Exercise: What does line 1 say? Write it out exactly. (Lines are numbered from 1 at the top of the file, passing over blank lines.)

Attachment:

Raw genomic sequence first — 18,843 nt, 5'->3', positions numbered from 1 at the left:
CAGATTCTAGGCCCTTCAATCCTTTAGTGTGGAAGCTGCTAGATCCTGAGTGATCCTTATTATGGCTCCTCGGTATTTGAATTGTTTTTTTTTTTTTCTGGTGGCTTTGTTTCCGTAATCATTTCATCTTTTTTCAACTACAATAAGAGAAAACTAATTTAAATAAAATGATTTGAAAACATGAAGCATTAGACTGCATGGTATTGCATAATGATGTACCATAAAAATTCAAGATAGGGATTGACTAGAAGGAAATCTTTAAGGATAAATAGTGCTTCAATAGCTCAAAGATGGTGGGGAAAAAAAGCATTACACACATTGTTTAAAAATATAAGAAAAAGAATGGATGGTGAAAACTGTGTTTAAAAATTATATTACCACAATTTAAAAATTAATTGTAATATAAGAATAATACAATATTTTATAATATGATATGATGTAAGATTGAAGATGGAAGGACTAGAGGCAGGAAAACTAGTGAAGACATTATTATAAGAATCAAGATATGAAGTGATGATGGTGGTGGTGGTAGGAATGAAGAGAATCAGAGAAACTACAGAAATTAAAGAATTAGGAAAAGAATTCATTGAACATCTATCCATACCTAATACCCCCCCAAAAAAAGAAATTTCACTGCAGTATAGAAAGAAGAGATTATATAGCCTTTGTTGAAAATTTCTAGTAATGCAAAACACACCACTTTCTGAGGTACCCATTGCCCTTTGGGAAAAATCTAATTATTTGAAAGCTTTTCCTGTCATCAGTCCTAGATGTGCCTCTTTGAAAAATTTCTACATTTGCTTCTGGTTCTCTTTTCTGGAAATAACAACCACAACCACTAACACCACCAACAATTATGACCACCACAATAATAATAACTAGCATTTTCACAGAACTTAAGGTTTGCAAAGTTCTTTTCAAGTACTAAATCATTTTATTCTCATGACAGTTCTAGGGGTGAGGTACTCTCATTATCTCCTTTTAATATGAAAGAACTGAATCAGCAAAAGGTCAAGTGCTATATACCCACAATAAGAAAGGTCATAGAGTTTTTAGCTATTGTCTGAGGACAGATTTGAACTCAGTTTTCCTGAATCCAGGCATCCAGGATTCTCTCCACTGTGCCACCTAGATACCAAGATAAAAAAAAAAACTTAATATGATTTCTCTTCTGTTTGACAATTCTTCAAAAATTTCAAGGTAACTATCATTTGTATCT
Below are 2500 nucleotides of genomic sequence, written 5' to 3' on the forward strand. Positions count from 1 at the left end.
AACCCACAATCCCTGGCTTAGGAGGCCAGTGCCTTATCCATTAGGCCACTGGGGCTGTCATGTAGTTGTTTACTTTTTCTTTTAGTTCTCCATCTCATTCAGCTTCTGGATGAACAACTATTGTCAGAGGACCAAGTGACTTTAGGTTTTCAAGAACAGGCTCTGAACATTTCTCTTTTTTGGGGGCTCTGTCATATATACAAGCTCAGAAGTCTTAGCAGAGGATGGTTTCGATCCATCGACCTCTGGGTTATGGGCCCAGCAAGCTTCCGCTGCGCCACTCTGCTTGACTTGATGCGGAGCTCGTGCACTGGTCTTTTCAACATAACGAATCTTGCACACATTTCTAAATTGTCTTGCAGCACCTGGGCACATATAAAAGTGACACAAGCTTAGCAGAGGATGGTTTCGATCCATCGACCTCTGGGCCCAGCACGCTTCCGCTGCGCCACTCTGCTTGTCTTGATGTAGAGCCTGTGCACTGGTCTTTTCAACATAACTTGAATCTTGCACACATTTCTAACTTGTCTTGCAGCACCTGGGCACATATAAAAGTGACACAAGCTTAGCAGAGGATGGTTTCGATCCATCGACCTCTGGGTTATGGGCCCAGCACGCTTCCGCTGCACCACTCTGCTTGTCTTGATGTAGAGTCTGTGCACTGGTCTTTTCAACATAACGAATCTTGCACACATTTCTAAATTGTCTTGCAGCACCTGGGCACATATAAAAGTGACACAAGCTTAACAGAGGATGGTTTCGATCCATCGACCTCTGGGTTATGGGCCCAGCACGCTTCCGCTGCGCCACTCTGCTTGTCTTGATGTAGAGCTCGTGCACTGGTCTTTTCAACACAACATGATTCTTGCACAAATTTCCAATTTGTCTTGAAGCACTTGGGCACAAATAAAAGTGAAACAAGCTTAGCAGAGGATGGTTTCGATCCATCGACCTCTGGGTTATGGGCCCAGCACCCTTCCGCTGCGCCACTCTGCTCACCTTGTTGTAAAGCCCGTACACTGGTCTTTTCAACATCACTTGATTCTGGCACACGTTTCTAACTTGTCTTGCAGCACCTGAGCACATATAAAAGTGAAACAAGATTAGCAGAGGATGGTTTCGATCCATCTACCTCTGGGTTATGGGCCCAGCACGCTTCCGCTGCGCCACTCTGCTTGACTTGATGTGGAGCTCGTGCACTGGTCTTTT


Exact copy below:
Raw genomic sequence first — 18,843 nt, 5'->3', positions numbered from 1 at the left: